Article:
Our funding opens doors

Crohn’s & Colitis UK’s fellowship programme enables talented researchers such as Matthew Lee to make change happen

“Crohn’s & Colitis UK was kind enough to support my research with a one-year fellowship awarded jointly with the Royal College of Surgeons in 2017 to 2018.

Inflammatory Bowel Disease (IBD) is a relatively underfunded and under-researched area, particularly from the surgical aspect. Financial support from Crohn's & Colitis UK provides a really valuable resource for research surgeons like me to deliver research that can help improve patient care.

At the time of my PhD, the Association of Coloproctology had done a big exercise involving patients, clinicians and gastroenterologists, to identify priority research topics. One of the issues that came up was how we treat Crohn’s anal fistula. It’s an area that not many researchers were likely to be interested in, but it’s something that has a massive impact on the lives of people living with Crohn’s.

The original plan for my PhD was to develop a decision support tool, so someone who needed treatment for a fistula could decide if they want to opt for surgery or a medical route. We wanted to be able to give people percentage chances of different risks and benefits.

We soon realised that the existing surgical and medical literature wasn’t very well documented. So, the first paper on my PhD was a review of the surgical options and their outcomes. We then did the same review for medicines and were able to synthesise the two together. Collaborating with some researchers in Canada, we confirmed what we thought we knew – that biologics are the best option for induction and maintenance of remission in symptoms.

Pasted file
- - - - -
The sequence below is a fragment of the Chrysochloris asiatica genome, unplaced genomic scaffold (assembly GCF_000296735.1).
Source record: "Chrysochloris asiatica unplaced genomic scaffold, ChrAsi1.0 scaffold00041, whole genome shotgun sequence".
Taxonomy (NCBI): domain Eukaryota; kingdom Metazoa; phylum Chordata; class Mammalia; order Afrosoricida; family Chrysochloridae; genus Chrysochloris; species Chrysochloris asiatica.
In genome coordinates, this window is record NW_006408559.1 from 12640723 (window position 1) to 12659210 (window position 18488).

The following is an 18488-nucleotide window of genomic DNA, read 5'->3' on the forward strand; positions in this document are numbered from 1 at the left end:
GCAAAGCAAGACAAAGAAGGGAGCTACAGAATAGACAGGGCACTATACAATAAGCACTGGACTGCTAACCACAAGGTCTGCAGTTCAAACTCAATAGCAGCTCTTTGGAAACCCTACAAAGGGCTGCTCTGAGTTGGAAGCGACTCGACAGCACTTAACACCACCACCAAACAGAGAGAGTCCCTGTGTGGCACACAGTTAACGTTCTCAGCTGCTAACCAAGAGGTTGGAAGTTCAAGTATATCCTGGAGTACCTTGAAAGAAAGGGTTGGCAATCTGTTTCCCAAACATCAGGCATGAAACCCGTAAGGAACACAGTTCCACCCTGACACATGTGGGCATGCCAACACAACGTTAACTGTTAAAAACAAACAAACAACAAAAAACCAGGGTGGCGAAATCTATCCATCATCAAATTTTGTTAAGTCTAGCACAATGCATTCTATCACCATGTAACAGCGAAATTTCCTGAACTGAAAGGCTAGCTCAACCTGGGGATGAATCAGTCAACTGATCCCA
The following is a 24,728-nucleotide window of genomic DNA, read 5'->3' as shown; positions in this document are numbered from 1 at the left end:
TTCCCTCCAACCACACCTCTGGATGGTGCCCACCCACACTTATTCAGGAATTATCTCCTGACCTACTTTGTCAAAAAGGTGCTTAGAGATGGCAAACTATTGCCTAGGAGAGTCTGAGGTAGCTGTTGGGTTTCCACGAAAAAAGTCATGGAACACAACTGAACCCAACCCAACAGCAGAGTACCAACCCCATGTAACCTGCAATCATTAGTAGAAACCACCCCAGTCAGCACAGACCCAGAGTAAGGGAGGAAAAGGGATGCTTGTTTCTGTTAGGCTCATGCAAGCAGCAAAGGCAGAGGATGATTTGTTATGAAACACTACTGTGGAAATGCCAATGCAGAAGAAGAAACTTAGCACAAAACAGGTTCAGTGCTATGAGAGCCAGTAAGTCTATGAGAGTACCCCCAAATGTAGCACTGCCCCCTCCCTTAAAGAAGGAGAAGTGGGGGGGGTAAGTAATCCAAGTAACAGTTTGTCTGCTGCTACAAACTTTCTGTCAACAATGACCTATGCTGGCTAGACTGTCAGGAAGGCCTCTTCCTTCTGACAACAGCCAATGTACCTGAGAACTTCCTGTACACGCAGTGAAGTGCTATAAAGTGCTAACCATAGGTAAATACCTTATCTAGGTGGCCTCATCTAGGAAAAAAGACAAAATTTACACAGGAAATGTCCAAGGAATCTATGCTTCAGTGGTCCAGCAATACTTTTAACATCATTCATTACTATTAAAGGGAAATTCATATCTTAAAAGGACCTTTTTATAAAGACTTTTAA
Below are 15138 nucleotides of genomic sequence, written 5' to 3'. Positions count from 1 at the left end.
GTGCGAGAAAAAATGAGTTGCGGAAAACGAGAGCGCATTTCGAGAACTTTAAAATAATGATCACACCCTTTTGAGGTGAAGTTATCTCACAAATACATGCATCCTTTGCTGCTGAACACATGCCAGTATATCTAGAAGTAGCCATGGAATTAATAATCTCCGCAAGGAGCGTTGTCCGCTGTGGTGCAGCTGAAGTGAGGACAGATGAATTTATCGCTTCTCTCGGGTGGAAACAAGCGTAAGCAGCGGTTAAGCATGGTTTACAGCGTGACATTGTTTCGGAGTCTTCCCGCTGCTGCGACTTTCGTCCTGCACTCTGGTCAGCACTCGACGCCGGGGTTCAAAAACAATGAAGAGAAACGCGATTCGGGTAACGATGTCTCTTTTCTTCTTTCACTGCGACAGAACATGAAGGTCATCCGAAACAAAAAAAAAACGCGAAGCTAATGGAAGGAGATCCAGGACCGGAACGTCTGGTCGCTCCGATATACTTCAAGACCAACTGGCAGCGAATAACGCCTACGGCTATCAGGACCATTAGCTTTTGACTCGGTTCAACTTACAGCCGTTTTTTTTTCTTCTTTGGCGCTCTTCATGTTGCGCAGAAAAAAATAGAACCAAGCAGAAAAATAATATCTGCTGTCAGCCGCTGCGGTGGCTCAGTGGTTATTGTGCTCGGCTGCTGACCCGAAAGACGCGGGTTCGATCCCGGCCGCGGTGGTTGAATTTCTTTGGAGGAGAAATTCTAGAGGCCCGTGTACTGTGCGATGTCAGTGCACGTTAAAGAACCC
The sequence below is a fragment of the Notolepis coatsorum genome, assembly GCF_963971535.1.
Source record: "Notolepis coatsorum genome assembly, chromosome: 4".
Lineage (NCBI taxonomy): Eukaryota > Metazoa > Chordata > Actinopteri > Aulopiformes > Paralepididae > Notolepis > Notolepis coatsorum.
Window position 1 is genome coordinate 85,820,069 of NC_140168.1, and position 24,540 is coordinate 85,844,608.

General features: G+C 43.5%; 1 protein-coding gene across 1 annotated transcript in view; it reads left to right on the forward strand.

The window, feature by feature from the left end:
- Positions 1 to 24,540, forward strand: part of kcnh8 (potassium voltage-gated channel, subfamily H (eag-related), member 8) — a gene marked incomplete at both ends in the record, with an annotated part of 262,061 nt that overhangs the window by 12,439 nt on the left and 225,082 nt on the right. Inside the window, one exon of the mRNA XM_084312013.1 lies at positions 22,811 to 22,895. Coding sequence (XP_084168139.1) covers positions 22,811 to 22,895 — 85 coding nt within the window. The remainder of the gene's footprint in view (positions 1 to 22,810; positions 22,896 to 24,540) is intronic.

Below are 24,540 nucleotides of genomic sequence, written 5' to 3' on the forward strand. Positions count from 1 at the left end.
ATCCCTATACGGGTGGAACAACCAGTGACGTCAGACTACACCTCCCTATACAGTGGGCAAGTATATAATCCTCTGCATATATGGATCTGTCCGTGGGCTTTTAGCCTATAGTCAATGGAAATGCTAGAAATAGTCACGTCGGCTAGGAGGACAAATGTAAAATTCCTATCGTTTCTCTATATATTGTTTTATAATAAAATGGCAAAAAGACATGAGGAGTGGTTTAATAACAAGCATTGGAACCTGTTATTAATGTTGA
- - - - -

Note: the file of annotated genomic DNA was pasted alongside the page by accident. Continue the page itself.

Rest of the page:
We then realised that if we were going to help people make decisions we have to understand what they need to know. Part of the work funded by Crohn’s & Colitis UK involved interviewing patients who had been treated for fistulas. Patients told us that surgeons in general could be better at telling patients what they need to know about their surgery, particularly around the impact on their fertility and sex and intimacy. We then developed a survey which we ran through about eight to nine centres across the UK, in which we asked people to rate the importance of different questions that patients would want to ask. 

We also put out another paper, looking at three centres with well-established IBD services. Not everyone with symptomatic fistulas will have an operation but we expect everyone to get onto a biologic drug, because that's what the guidelines say. We found that it took an average of six months from referral to starting biologic drugs.

So, while my PhD started out looking at how we make decisions, it turned into a thesis on what we need to do better. Surgeons need to give people the information they want rather than the information we think that they need. And we also need to really start critically looking at our services to see how we can make them more efficient.

I have since worked with a gastroenterologist in Sheffield, Professor Alan Lobo, on a study looking at patients’ opinions and preferences in regard to steroid-resistant Ulcerative Colitis. That piece of work is coming to a close shortly, but it’s looking at what treatments patients want to have and what outcomes matter to them.

We were also successful in getting funding from Crohn’s & Colitis UK to develop a decision aid for patients considering either biologic or surgical treatment for their Ulcerative Colitis. That will hopefully be finished next year.

I hope that the work that I do will help clinicians better communicate with patients about their treatment options, particularly what the patient wants and needs to know. And to help patients make informed decisions about the best treatment for them.”

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